series focuses on the third edition of the Bienal de La Habana, which took place in 1989. In the core essay, Rachel Weiss examines the ways in which this exhibition extended the global territory of contemporary art and redefined the biennial model. A key member of the curatorial team, Gerardo Mosquera, contributes a reflection on the project, and its constituent exhibitions and events are documented photographically. The book also includes papers delivered by Geeta Kapur and Mirko Lauer at the Bienal conference and republishes reviews of the Bienal by Coco Fusco and Luis Camnitzer. Opening with an introduction by Charles Esche and bringing together recent interviews with participating artists Alex Ángeles, José Bedia, Alfredo Márquez, and Lázaro Saavedra. crucial texts from the time are complemented with vital new material, including 105 color images and 18 black-and-white images.
The Exhibition Histories
series investigates exhibitions that have shaped the way contemporary art is experienced, made, and discussed.
Published by Afterall Books in association with the Academy of Fine Arts Vienna and Van Abbemuseum, Eindhoven, 2011. Distributed by Koenig Books, London.
ISBN - Afterall Books - £14.95
ISBN - Koenig Books - €16.80
is currently curator of exhibitions at the Van Abbemuseum, Eindhoven, and tutor at de Appel arts centre’s Curatorial Programme, Amsterdam. Recent exhibitions include solo presentations and projects with Jo Baer, Jutta Koether, Cerith Wynn Evans, Deimantas Narkevicius, Minerva Cuevas, and the long term project, Be(com)ing Dutch
with Charles Esche (2006–2009). Fletcher was co-founder and co-director of the rolling curatorial platform If I Can’t Dance, I Don’t Want To Be Part Of Your Revolution with Frederique Bergholtz (2005–2010), and co-curator of Cork Caucus
with Charles Esche and Art / not art
(2005). As a writer, she has contributed to various magazines, including Afterall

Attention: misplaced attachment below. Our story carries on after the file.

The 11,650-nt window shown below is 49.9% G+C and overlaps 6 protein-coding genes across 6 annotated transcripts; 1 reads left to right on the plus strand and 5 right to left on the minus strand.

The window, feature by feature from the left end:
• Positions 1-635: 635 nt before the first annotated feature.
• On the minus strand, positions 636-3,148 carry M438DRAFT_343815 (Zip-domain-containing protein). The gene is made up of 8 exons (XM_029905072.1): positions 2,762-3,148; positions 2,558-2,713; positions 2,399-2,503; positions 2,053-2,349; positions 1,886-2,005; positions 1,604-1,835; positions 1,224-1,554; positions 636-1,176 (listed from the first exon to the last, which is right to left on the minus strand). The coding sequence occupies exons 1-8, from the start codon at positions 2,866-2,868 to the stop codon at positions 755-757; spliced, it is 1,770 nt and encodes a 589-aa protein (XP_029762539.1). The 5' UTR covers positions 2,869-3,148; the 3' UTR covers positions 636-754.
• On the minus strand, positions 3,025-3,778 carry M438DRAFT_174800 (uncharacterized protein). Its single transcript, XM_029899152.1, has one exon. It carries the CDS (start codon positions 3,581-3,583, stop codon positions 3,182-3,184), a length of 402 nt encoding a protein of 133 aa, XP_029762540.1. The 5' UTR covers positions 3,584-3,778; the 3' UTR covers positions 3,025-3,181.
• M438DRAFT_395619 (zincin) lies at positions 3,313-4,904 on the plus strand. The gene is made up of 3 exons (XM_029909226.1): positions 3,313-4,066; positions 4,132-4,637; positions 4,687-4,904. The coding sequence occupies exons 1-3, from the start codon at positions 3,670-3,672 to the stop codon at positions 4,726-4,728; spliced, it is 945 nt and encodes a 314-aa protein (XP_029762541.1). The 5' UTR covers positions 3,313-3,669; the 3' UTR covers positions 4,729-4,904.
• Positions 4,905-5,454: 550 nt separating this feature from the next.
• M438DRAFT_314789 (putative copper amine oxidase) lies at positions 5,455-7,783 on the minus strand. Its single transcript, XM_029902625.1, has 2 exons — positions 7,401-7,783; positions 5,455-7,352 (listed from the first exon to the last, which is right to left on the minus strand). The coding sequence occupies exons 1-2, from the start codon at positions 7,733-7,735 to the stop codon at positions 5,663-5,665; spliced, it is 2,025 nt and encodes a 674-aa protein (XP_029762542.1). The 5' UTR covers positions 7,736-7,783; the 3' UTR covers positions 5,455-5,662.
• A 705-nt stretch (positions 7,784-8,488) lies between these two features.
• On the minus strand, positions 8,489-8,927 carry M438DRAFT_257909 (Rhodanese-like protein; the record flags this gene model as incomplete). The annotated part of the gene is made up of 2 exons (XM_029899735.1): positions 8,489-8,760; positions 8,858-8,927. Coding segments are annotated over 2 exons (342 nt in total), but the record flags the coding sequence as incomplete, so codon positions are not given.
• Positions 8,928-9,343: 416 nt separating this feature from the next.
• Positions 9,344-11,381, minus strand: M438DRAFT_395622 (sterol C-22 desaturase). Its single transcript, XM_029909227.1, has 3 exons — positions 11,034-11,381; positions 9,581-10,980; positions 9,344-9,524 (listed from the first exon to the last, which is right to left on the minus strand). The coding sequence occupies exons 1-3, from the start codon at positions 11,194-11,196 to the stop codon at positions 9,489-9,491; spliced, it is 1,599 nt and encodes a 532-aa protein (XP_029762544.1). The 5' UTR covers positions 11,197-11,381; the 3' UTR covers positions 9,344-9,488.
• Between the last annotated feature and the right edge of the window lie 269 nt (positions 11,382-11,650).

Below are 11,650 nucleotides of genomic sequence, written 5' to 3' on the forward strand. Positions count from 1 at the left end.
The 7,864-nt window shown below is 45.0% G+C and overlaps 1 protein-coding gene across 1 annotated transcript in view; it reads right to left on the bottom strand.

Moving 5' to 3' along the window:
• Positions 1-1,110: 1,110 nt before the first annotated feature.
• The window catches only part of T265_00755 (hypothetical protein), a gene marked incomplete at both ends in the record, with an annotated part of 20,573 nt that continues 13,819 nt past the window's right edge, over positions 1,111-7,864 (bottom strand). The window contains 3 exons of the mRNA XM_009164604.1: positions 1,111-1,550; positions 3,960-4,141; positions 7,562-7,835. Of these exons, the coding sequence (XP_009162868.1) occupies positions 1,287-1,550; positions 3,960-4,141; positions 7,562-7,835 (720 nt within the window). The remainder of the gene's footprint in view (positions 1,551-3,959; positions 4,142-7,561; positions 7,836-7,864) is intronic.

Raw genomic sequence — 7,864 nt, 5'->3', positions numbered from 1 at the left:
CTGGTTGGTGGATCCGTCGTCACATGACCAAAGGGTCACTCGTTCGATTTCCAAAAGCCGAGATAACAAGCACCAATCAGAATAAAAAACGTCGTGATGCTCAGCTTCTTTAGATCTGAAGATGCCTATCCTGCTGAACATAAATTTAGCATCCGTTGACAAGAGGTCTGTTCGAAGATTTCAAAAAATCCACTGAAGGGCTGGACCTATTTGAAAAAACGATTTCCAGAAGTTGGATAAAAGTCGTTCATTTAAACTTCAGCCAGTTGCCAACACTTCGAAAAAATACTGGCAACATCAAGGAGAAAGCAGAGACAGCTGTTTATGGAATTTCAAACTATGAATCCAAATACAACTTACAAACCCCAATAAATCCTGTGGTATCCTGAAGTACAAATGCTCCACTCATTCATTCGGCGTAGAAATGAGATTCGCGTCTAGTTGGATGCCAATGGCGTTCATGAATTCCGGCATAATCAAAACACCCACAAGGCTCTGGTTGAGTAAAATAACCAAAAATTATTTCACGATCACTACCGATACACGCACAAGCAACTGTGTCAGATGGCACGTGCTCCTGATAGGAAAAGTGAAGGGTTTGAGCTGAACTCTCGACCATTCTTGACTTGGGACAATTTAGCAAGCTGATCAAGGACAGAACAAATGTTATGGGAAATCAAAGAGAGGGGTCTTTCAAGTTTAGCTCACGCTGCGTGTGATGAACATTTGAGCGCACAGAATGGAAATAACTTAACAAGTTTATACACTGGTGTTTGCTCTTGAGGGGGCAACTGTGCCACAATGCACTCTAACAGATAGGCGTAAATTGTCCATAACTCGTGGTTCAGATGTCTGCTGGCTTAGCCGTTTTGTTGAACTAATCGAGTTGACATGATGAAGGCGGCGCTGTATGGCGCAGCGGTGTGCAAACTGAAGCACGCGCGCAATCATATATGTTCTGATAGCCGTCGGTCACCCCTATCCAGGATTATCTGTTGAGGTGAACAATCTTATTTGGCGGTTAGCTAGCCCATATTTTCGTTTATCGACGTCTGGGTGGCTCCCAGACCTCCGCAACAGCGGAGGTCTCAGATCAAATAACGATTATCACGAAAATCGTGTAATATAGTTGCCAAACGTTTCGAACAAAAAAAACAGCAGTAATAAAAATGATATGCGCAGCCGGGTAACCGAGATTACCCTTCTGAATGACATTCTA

and Metropolis M
, and is currently on the editorial board of A Prior
magazine. She is currently working on monographic exhibitions of David Maljkovic (2012) and Sheela Gowda (2013) for the Van Abbemuseum and has been appointed as the curator for the next Eva International which will take place in May 2012.
is an independent curator and art critic based in Barcelona, Spain. She has been an assistant curator at the Wilfredo Lam Art Centre, which organizes the Havana Biennale. In 2009, she was one of the winners of Inéditos 09, a prize established by Caja Madrid for young curators. She has independently curated exhibitions such as Cero, Young Cuban Artists
, La Habana (2007); Just Around the Corner
, La Casa Encendida, Madrid (2009); I’m not here. An exhibition without Francis Alÿs
, de Appel Arts Centre, Amsterdam (2010); and, more recently, Somewhere Else
, Nogueras Blanchard gallery, Barcelona (2011). As an art critic, she has written essays for exhibition catalogues and art magazines. She has also worked in different artists’ projects such as Tania Bruguera's Cátedra Arte de Conducta (Behaviour Art School). She graduated in art history from Havana University in 2007 and participated in de Appel’s Curatorial Programme in 2009-2010.
is a curator, critic and, art historian based in Havana. He is adjunct curator at the New Museum of Contemporary Art, New York, and advisor at the Rijksakademie van beeldende kunsten, Amsterdam. He is also a member of the advisory board of several art journals. Mosquera co-founded the Havana Biennial in 1984, and has curated many international exhibitions, among them Border Jam
, Santiago (2007); Liverpool Biennial International (2006) (with Manray Hsu); Cordially Invited
(with Maria Hlavajova), Utrecht (2004); Panorama of Brazilian Art
, São Paulo, Rio de Janeiro, Recife, Vigo (2003); MultipleCity
(with Adrienne Samos), Panama (2003); Perverting Minimalism
, Madrid (2000); and Cildo Meireles
(with Dan Cameron), New York (1999). He has written numerous texts on contemporary art and art theory for journals such as Third Text
, and Art Nexus
. His book publications include the Iniva publication Beyond the Fantastic
(1995), an anthology of art criticism from Latin America, Over Here: International Perspectives on Art and Culture
(2005), co-edited with Jean Fisher, and Copying Eden: Recent Art from Chile
is a professor of arts administration and policy at School of the Art Institute of Chicago and has been traveling to Cuba and writing about Cuban art since 1986. Her books include To Build the Sky: To and From Utopia in the New Cuban Art
(2011), Free Trade Disapora: Writings on Art, Artists and Other Utopias
(with Luis Camnitzer) (2009), Por América: La obra de Juan Francisco Elso
(2000), and Global Conceptualism: Points of Origin 1950s-1980s
(1999). Books she has edited or co-edited include Being América
(2008), Ante América
(1992), and The Nearest Edge of the World: Art and Cuba Now
(1990). Her writing has also appeared in magazines and journals, including Social Identities
, Art Journal
, Art Nexus
, New Art Examiner
, and the Journal of Arts Management, Law and Society